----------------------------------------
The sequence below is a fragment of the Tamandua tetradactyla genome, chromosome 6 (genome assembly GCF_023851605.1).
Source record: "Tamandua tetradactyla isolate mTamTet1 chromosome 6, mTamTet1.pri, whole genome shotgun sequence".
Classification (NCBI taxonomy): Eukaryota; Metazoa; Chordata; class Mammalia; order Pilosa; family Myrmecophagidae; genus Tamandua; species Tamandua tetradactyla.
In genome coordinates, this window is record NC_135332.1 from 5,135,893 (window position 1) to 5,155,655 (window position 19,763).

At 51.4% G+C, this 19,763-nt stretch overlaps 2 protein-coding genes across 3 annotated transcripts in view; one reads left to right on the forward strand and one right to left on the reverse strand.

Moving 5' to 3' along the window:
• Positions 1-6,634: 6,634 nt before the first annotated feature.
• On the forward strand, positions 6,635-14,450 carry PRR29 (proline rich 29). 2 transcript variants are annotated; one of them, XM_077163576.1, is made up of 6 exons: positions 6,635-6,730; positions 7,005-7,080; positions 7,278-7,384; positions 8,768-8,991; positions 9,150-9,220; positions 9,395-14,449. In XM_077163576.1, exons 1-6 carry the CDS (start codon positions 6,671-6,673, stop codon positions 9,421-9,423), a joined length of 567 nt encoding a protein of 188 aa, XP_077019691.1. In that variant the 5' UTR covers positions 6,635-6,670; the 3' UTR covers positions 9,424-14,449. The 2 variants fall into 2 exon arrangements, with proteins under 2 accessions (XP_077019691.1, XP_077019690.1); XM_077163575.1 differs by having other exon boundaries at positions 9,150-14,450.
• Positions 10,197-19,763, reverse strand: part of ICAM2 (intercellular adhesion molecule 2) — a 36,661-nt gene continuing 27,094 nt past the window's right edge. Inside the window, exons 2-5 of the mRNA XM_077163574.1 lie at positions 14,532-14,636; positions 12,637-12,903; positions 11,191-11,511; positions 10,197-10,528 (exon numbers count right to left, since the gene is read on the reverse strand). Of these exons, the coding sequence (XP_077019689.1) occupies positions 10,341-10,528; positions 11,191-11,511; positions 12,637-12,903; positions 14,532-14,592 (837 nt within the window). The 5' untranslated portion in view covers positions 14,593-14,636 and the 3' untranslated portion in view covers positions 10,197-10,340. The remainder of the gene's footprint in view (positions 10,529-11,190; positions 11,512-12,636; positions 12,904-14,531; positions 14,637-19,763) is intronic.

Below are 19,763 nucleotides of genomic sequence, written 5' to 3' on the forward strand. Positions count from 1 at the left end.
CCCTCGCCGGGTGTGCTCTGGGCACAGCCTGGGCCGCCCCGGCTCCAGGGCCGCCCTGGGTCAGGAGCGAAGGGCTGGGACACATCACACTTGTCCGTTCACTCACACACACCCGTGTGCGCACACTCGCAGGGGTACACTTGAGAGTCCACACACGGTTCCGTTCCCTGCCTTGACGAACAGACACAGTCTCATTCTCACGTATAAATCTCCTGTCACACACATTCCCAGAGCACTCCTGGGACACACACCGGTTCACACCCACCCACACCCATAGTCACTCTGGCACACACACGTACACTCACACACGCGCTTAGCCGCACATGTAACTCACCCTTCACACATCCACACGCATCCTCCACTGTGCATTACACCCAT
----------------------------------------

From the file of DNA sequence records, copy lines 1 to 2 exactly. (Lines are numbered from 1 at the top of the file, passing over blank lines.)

The sequence below is a fragment of the Tamandua tetradactyla genome, chromosome 6 (genome assembly GCF_023851605.1).
Source record: "Tamandua tetradactyla isolate mTamTet1 chromosome 6, mTamTet1.pri, whole genome shotgun sequence".